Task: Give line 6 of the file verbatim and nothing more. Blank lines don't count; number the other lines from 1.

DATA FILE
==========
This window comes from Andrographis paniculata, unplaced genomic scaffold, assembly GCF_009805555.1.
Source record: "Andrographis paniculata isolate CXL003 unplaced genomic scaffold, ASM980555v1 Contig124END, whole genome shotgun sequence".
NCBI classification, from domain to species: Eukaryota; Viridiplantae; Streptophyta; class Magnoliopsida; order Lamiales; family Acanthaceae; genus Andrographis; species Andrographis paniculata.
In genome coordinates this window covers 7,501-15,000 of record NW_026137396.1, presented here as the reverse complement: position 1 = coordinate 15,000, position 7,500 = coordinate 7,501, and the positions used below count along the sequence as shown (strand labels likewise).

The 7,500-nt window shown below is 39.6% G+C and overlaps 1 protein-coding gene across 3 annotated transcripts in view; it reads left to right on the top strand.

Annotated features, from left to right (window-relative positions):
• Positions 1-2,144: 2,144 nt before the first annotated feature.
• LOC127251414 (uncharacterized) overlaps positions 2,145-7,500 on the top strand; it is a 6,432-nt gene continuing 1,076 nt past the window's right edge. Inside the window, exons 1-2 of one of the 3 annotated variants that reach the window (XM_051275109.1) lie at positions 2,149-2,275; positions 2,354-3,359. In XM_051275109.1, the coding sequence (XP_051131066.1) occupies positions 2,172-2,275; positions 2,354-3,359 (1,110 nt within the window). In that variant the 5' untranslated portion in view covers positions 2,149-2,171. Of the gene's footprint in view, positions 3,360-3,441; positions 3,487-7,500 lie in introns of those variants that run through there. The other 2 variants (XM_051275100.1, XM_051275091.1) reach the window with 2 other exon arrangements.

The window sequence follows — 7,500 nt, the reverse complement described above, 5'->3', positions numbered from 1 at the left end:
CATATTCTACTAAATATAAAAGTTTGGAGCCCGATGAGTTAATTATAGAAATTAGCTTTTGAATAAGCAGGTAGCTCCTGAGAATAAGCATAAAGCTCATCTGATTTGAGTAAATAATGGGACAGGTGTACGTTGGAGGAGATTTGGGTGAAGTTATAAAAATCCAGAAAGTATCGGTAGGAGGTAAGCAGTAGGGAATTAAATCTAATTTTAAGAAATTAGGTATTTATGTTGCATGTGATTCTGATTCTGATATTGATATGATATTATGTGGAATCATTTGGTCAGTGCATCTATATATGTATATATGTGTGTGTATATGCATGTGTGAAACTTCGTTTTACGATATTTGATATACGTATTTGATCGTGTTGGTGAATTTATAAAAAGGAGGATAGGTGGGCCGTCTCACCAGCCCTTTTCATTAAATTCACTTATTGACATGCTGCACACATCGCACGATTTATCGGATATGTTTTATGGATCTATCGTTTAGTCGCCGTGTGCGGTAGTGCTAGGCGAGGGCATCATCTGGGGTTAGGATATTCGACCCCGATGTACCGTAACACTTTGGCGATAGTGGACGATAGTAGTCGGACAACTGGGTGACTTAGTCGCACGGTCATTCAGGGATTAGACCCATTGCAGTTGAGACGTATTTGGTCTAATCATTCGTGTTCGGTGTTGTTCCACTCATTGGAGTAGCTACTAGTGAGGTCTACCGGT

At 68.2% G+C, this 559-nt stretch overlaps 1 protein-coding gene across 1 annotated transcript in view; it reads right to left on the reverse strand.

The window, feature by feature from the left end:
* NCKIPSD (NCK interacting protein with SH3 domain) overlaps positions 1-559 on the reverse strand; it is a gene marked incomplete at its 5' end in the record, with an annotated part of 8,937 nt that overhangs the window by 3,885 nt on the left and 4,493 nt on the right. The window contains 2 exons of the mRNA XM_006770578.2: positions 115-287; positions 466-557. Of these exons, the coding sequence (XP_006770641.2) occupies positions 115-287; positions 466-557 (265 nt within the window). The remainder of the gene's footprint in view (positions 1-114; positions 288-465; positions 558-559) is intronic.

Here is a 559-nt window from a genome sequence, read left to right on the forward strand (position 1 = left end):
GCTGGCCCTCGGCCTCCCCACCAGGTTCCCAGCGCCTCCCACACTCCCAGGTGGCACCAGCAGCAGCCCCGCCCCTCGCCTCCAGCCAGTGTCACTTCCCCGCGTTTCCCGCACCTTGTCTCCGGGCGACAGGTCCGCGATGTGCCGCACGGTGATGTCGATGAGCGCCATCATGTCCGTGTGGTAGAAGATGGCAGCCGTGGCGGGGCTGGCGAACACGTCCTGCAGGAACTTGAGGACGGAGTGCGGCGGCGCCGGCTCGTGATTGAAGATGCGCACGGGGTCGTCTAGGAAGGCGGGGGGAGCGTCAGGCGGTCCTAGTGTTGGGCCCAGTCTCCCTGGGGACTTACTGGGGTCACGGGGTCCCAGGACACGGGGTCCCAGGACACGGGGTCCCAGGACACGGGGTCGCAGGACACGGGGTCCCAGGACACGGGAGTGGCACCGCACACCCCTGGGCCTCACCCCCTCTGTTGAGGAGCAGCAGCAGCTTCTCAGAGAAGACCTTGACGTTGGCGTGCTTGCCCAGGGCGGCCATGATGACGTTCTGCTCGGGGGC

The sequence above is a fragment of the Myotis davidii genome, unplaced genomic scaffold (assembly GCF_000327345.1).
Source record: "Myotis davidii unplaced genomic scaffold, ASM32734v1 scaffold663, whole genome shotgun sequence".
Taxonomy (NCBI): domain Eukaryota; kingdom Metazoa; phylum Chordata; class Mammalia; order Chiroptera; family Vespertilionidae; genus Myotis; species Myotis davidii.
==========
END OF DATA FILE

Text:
Annotated features, from left to right (window-relative positions):